Toeing the line as an NCAA Division I runner among a new group of competitors has been an exciting experience for Kaylee Volner.
After leaving the Maui Interscholastic League this summer, the Seabury Hall grad found her way to Santa Clara University’s women’s cross country team.
“It’s been such a fun experience so far and I can’t wait for this journey to continue,” said Volner, The Maui News’ 2022 MIL Female Athlete of the Year and two-time cross-country state finalist (2019, 2021). “It’s just a really good environment to be a part of.”
The last time Hawaii fans saw Volner run was in his race-winning 3,000 meter run at the State Championships in Oahu in May.
She is now one of eight freshmen competing for the Broncos.
“I would say the competition here is much more competitive, even in our own team we have four people within 10 seconds of each other so it’s always just, like, fighting for a place, but I loves competition,” Volner said Monday by phone. “It pushes me to work harder during training and during races.”
His season started on September 3 with his first 6 kilometer race at the USF Invitational in San Francisco, with a time of 22 minutes and 38 seconds. She was the team’s fourth runner in her debut and helped the Broncos finish fourth.
Last weekend, Volner ran a 19:01 – very close to his personal best of 18:57 – at the Battle in Beantown 5K in Boston, where Santa Clara finished 10th in a field that included several nationally ranked schools. .
“It was a very good experience to go to Boston,” Volner said. “It was fun to see the city, but also to focus on the racing when it was time, and yeah, it was really fun and competitive. … It was really interesting to see how fast everyone is compared in high school.
Then she will race Friday at the Pacific Invitational.
“Kaylee has a lot of talent, and while we don’t usually expect freshmen to contribute right away, she’s talented and driven enough to blend it into our top 5 or 7,” said Broncos coach Pete Cushman. “She scored twice for us, and that’s impressive considering all the new stresses. She’s away from home, learning a new running distance – we run 6K in college instead of 5K – she trains a little differently and is just adjusting to college life, and making those adjustments at his age is impressive and a testament to his overall talent.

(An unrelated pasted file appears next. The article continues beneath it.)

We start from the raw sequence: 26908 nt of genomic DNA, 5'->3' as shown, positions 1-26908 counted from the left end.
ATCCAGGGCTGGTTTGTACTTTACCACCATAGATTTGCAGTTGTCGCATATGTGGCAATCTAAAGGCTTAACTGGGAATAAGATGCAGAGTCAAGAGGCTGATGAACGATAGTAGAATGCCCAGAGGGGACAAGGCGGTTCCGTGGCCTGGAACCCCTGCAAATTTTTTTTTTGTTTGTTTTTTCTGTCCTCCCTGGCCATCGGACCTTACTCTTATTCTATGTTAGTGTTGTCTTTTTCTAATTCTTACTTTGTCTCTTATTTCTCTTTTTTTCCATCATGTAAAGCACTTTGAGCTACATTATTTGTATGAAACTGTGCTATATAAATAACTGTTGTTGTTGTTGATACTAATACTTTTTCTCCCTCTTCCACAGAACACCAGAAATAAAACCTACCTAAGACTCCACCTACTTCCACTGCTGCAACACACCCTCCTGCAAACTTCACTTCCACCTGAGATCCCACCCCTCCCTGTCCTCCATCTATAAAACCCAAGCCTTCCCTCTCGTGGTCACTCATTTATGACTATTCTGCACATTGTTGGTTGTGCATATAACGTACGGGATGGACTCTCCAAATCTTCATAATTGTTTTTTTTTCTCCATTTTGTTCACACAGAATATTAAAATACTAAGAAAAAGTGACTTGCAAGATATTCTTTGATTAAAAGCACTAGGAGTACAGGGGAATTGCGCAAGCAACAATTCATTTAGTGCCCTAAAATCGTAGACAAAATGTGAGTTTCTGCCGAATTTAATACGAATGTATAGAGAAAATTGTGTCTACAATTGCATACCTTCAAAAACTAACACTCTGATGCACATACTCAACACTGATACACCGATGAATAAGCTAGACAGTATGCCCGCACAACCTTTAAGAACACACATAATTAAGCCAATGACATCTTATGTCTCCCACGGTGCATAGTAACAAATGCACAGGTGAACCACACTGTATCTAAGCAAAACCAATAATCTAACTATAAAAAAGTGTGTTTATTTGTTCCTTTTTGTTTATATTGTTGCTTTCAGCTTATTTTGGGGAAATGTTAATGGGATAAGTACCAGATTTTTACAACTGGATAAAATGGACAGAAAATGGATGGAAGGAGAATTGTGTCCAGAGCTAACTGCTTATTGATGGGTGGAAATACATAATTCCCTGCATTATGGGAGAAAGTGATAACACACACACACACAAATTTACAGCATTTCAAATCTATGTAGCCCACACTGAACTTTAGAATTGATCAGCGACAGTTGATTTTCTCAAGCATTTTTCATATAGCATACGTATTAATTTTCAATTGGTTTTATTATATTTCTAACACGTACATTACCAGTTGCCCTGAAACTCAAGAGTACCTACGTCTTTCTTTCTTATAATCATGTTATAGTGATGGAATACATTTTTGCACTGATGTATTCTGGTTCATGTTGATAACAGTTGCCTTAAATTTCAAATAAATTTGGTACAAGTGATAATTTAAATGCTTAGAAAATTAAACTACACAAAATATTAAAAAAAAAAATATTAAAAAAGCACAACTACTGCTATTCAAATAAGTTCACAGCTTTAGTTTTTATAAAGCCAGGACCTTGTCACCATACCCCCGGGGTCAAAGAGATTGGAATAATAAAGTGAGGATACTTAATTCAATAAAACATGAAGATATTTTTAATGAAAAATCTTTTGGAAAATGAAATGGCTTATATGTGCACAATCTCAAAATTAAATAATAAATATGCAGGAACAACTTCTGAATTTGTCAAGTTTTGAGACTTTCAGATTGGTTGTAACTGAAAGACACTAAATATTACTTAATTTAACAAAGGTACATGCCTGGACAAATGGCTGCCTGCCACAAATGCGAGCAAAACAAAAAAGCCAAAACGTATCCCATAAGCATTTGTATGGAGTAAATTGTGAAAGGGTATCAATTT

Since arriving on campus in August, Volner has been “coherent and coachable” Cushman said.
“To excel in this sport takes a lot of consistent work over long periods of time, and she has been so reliable during her short time in our program,” he said.
Volner said Valley Isle’s transition to California has been smooth so far and aims to travel and help the Broncos in their conference and regional championship races at the end of the season.
“It’s a year that’s all about learning. Kaylee was the best runner in Hawaii, and now she’s racing in college at the Division I level where there are a lot of other runners who were the best where they came from. Cushman said. “And there are 22-year-olds, and there are athletes from all over the world, and taking the next step is going to be about learning, gaining confidence, getting fitter and , ultimately, to grow as an athlete over the next four years.
“It’s a step in that direction, and we just hope to see progress in this first year,” he added. “If she scores for our team, it’s a bonus for us in her first year.”
A typical Tuesday for Volner, a biochemistry major, includes a morning workout, an afternoon chemistry class followed by a chemistry lab, afternoon weightlifting, and then a multi-mile run. .
Amidst a crazy schedule, there are many benefits to being a college student-athlete, she noted.
“Like having such great resources, facilities and meeting so many new people through athletics, like I’ve met so many people from teams like water polo, football, baseball, rowing, but there are also downsides, like not having as much freedom over time, learning to juggle everything that is going on,” Volner said. “There are definitely some things that I was nervous about, like the team dynamics or how I would juggle practices or how difficult the practices would be from high school practices, but honestly I think the fit was really great. Everything has gone well so far.
Although Volner has gone through many changes, one thing has remained the same: wearing tie-dye socks on race day.
“This tradition will always be part of my racing career,” she said laughing.
Coincidentally, the women’s team also organizes “Friday Fun Socks” where everyone wears their coolest socks to train.
“It’s really cool,” she says. “I thought it was so funny because I always like to wear my funny socks.”
* Dakota Grossman is at [email protected].